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PostPosted: Sat Nov 17, 2012 4:20 pm 
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Joined: Wed Jun 22, 2011 5:59 pm
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Location: Gloucester
Got some Regina America and Sachs Maillard freewheels which are 20+ years old but still going. They are sounding a little 'dry and rumbly' when spun though.

Big question is do I just 'flost' some oil into them or split them and do a proper job?

Any advice on how to and lubes to use...or just leave well alone.

Ta.


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PostPosted: Sat Nov 17, 2012 5:49 pm 
Old School Grand Master
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Joined: Fri Oct 14, 2011 8:41 pm
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Location: Cumbria
Splitting them and putting them back together again is fiddly but not impossible..........I used to use cotton thread to hold the pawls and then pull it out :D

Way easier to flush and oil though LOL

Shaun


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PostPosted: Sat Nov 17, 2012 9:08 pm 
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I would get inside there and have a look at the races and pawls, etc., What I do is get the lockring(s) off, put something like a milk-bottle top over the exposed bearings, and up-end the whole thing. Then the 'core' can be pulled out and the inner bearings flicked out of their race and into the bottle-top too.

I've just been reconditioning a 20+ year old Suntour Winner myself. The inner race was pitted to f--k. Been using emery cloth wrapped around a short length of strimmer cable, 'sacrificial' bearings (i.e. the old ones) with grinding paste, re-assemble without pawls and spin, spin, spin...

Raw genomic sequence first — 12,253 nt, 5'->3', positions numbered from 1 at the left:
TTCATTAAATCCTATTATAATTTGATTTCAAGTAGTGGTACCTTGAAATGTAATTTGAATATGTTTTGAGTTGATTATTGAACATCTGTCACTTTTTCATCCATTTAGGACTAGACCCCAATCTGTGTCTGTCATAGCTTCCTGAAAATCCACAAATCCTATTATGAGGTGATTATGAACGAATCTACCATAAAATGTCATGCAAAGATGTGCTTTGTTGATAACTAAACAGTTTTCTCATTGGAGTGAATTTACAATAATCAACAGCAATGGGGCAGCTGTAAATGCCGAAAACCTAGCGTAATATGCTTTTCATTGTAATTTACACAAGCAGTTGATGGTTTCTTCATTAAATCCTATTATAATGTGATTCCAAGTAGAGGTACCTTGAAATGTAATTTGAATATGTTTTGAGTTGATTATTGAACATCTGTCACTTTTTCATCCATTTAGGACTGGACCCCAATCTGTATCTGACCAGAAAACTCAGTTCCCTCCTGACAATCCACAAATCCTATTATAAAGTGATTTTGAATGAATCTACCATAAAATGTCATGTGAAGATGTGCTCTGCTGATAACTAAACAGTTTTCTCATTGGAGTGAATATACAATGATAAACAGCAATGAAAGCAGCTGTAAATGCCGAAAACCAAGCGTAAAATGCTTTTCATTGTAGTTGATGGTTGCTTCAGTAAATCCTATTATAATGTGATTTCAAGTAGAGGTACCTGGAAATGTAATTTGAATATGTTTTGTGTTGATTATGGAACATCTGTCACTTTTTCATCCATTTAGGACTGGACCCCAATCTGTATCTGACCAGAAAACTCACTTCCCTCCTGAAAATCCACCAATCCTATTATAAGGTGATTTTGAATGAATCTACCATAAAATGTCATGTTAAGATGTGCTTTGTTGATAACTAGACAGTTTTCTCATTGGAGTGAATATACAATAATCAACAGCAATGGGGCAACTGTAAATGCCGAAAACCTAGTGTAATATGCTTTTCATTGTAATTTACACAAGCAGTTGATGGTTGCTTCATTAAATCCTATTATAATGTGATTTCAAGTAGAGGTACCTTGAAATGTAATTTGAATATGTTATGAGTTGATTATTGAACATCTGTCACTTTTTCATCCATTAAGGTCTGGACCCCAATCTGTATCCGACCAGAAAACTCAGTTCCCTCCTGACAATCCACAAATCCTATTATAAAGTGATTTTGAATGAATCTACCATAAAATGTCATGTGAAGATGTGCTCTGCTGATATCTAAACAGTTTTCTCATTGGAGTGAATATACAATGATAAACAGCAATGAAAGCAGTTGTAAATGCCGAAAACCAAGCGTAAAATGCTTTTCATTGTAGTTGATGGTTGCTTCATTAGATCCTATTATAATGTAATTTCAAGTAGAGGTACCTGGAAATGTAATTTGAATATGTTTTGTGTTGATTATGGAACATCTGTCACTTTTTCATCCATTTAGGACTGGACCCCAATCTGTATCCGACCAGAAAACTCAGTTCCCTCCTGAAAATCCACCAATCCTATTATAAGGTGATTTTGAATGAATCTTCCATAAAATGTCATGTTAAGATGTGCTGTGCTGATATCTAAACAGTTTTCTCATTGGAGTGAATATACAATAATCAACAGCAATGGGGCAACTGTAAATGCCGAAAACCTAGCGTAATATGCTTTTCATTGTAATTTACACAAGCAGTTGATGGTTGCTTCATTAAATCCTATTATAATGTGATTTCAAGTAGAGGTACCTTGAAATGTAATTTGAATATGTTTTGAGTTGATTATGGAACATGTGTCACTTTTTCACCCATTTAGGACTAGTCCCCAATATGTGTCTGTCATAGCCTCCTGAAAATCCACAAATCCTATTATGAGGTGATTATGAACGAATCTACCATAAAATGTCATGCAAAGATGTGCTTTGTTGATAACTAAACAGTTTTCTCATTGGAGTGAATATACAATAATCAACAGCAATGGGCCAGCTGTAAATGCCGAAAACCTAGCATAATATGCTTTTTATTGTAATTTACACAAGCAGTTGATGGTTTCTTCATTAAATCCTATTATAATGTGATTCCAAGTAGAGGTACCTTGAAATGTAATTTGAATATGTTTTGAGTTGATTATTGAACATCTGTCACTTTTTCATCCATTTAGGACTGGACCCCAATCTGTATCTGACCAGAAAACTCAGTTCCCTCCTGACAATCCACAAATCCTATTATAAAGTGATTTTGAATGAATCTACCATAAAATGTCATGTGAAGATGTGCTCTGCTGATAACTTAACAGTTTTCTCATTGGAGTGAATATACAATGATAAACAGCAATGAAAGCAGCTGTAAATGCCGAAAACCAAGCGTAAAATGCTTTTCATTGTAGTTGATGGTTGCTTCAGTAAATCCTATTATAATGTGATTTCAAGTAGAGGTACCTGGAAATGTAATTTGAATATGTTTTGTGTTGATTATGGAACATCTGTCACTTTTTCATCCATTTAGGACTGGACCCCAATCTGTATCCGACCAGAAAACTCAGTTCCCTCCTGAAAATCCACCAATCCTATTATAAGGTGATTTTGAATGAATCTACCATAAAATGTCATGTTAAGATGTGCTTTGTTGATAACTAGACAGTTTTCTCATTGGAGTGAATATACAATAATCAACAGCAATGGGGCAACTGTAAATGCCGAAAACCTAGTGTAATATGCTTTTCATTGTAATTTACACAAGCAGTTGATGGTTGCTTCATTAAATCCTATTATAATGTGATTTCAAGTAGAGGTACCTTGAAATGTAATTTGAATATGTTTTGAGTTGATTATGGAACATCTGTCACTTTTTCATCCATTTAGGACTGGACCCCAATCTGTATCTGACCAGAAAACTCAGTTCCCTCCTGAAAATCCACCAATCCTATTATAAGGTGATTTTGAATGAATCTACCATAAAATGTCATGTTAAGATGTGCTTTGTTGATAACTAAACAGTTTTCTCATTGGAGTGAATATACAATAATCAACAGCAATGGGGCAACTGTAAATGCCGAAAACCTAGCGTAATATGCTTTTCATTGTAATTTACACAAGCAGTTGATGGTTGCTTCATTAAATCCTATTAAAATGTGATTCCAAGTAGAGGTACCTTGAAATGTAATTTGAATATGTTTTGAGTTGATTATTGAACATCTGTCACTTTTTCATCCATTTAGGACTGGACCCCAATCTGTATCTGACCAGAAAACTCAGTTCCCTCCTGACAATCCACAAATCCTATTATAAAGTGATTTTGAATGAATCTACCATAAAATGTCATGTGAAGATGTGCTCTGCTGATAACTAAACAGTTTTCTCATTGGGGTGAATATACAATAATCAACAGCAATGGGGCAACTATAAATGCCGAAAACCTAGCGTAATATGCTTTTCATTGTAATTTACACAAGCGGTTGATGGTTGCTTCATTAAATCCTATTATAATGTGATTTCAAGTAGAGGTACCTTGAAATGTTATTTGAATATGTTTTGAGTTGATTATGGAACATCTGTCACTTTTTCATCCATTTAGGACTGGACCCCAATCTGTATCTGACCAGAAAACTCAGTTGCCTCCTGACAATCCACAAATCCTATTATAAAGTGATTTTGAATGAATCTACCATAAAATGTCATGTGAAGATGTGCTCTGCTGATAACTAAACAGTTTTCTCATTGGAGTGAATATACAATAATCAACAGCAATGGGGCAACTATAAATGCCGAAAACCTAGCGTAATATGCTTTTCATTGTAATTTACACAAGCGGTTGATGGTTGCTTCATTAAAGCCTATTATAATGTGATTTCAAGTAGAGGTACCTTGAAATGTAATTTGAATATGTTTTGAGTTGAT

Not 'engineering', but it does (eventually) get it back into circulation. (pun intended)

Had to make a pair of new pawls out of an old woodwork plane blade, too.. the old ones were worn out.

So, a lot of work if your freewheels are as bad as mine was. I just use oil in 'em. Mainly in the bearings, and before re-assembling I wipe the whole inside of the body with oil. Just a smear for the pawls or they get gummed up and stop working. I'd be interested to know what others do... I doubt that my methods are anything like 'best practice'... Worst bit is when re-assembling.. you got the freewheel upside-down and have to get all those little balls positioned around the inner race,(in oil) and then get the 'core' with the pawls past them without knocking them out of place.

I do all this as a sort of penance for letting it get so f--ked up in the first place.. :lol: BTW I re-read your post and mentally substituted 'bottom bracket' for 'freewheel'. If you do that, the answer becomes obvious.. Well, to me, anyway... :)


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PostPosted: Mon Nov 19, 2012 2:41 pm 
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I wouldn't open it up unless it's getting loose and wobbly. Oiling is usually good enough for me :D


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PostPosted: Mon Nov 19, 2012 8:35 pm 
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Joined: Tue Jun 03, 2008 4:31 pm
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Unless its something special why bother? They are cheap and easy to buy. Having said that flushing them out with petrol works well, then oiling to lube etc. Try m/c chain lub if you have any.


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PostPosted: Mon Nov 19, 2012 10:39 pm 
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I did last week open an old Shimano freewheel which was still on the axle. As I didn't have the right tool to remove it. I removed the whole inner bits and removed the body so to speak. And I managed (with some help of a book) to complete the freewheel afterwards again with all the tiny parts. And it is as new.... :D


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PostPosted: Tue Nov 20, 2012 1:02 am 
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Joined: Wed Jun 22, 2011 5:59 pm
Posts: 291
Location: Gloucester
mattsccm wrote:
Unless its something special why bother? They are cheap and easy to buy. Having said that flushing them out with petrol works well, then oiling to lube etc. Try m/c chain lub if you have any.


So...you know a cheap source of Regina Americas in 7 speed variety?

:?

The RA's are sounding the worst, but still have 1000's of miles left in the teeth, that's why I want to make sure the inards last just as long.


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